May 07, 2010, 12:15 PM EDT
By Christopher Martin
May 7 (Bloomberg) -- National Grid Plc, an owner of utilities in the U.S. and U.K., will seek regulatory approval to sign a contract to buy
half of the power output from the Cape Wind project off the coast of
Under the 15-year contract, National Grid will pay 20.7 cents a kilowatt-hour for the wind power output starting in 2013, and the price will
increase 3.5 percent each year, the Waltham, Massachusetts-based company said
today in a statement. Residential customers currently pay about 8 cents to 10
cents a kilowatt-hour, said Tom King, president of National Grid U.S.
U.S. Interior Secretary Ken Salazar last month approved the first wind farm in U.S. waters, a $1 billion project to install 130 Siemens AG
turbines in the shallow waters of Nantucket Sound. Cape Wind will generate
enough power for more than 200,000 average U.S. homes, the department said.
“Cape Wind is a catalyst for developing large-scale renewable-energy projects,” King said today at a news conference in Waltham,
Massachusetts. London-based National Grid delivers power to about 3.3 million
customers in the U.S. Northeast, including the island of Nantucket.
FAA Approval Needed
Cape Wind still needs approval from the Federal Aviation Administration because the turbines may interfere with tower-to- aircraft
transmissions. Developers must also get financing for the project, which may
cost more than double their $1 billion estimate, said Ethan Zindler, head of
North American research for Bloomberg New Energy Finance.
Cape Wind President Jim Gordon said he’s talking to utilities and power marketing companies in the region for the remaining 50 percent of the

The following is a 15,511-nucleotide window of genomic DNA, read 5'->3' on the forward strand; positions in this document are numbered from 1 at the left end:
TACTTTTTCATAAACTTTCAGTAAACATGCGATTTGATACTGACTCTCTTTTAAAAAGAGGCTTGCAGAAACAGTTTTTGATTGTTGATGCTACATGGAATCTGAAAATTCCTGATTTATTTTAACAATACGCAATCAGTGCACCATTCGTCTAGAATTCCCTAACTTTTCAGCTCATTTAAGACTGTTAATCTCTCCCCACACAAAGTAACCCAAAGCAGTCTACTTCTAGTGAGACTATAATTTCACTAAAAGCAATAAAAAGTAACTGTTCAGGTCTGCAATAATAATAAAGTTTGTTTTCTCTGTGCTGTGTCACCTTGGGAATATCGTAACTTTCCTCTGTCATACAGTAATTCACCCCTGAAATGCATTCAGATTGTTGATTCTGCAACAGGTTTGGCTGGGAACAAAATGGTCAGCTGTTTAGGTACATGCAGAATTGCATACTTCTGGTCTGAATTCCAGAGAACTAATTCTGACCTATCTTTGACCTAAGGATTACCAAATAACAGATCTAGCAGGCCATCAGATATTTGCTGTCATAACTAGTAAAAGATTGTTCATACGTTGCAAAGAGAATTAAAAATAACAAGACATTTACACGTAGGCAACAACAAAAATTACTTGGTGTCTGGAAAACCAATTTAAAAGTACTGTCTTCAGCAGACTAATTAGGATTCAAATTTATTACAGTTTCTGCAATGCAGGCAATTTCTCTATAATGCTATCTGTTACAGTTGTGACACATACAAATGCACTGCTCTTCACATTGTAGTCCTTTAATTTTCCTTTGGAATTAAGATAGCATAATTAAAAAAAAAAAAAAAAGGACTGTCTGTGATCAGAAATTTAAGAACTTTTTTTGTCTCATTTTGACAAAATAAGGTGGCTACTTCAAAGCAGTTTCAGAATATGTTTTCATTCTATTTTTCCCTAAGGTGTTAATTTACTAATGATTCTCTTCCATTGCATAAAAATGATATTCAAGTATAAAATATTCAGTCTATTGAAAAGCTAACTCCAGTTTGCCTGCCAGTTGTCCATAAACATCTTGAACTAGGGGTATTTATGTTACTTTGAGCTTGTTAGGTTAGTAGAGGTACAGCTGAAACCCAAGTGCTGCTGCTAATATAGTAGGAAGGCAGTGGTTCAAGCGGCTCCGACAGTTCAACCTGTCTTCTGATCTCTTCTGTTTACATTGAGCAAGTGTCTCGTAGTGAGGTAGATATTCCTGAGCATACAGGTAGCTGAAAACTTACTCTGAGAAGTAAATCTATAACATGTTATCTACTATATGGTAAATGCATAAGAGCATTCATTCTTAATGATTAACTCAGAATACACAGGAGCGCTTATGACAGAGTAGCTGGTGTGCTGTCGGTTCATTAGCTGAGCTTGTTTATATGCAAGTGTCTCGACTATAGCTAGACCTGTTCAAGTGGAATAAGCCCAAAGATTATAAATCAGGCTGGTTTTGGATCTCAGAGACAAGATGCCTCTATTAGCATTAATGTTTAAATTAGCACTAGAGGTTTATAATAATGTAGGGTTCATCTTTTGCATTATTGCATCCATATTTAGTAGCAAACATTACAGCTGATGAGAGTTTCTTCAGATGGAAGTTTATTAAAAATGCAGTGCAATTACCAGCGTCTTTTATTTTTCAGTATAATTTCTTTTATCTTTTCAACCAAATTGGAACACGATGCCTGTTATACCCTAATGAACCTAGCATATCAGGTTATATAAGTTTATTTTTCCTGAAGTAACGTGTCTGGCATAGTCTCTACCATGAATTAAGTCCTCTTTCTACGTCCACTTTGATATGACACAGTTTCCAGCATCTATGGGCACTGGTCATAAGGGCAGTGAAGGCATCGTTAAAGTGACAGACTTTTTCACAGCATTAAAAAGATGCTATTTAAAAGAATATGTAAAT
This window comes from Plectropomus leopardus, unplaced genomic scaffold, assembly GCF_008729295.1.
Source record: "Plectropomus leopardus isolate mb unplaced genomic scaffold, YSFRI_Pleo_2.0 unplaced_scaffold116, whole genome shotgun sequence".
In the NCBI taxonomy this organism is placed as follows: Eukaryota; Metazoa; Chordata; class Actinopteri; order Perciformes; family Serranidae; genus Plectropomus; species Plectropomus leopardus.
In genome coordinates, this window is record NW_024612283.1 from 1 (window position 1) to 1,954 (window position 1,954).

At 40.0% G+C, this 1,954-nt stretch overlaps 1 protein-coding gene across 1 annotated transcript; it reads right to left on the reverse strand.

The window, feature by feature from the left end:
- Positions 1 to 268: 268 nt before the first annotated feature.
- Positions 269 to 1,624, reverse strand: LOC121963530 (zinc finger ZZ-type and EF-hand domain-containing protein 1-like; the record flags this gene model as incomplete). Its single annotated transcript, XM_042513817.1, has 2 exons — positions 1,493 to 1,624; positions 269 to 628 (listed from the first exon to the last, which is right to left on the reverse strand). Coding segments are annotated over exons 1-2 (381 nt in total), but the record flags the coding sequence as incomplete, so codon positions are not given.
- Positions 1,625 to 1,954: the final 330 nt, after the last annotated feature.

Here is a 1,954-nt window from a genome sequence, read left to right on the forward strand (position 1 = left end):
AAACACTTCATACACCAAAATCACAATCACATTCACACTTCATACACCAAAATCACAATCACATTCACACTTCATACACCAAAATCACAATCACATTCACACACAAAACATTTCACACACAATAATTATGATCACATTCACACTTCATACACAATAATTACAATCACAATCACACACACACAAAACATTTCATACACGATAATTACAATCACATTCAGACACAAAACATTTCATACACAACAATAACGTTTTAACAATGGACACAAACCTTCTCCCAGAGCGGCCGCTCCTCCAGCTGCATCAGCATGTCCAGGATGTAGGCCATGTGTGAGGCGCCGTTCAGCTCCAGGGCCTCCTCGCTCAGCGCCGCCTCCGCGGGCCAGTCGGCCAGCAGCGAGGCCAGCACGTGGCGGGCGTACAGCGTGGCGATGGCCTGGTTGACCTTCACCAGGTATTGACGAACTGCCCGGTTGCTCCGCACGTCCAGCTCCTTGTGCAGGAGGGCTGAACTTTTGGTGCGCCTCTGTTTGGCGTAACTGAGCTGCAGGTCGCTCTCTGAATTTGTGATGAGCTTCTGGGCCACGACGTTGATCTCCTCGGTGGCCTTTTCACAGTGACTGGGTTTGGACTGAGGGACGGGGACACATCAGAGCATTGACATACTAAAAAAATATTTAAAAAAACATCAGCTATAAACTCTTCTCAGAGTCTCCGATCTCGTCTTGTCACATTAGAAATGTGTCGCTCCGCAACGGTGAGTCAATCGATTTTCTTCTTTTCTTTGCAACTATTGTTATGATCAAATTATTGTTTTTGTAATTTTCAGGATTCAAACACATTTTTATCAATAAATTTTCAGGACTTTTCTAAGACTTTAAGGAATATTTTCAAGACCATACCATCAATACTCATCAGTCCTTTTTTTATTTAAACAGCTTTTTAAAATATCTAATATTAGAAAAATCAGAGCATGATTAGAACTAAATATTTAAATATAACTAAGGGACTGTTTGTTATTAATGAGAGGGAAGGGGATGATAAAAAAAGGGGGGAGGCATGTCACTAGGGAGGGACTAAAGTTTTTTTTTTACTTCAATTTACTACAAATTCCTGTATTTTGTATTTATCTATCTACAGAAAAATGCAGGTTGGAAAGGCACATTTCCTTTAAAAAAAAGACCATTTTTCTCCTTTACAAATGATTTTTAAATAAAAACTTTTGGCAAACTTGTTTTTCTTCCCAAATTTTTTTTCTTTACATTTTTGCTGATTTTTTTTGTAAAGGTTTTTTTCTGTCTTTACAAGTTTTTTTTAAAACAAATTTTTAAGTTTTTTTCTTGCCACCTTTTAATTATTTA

project’s output, as well as bankers to finance it. He’s also talking to marine
construction firms for contracts to begin building the offshore wind farm by
the end of this year.
“Cape Wind is in intense negotiations,” Gordon said at the media briefing. “Cape Wind is convinced we will sell the other 50 percent.”
A legal challenge to the wind farm is pending in the Massachusetts courts, and more lawsuits are likely, according to Pat Parenteau,
a professor at Vermont Law School in South Royalton who specializes in ocean
and coastal resources.
Customer bills will increase by about $1.59 a month, National Grid estimated, based on forecasts of what customers will pay for power in
Cape Wind would generate a maximum of 468 megawatts from turbines spread over 25 square miles about 5 miles off mainland Cape Cod, in an
area known as Horseshoe Shoal.
--With assistance from Kim Chipman in Washington. Editor: David Marino, Richard Stubbe.
To contact the reporter on this story: Christopher Martin in New York at email@example.com
To contact the editor responsible for this story: Dan Stets at firstname.lastname@example.org
HYANNIS, Mass., May 7 /PRNewswire/
National Grid today announced that its ratepayers would purchase half of the power from the embattled
Cape Wind project at a premium for ratepayers of $442 million over the
course of the 15 year agreement. The total cost of the project’s power
would cost Massachusetts residential and commercial ratepayers an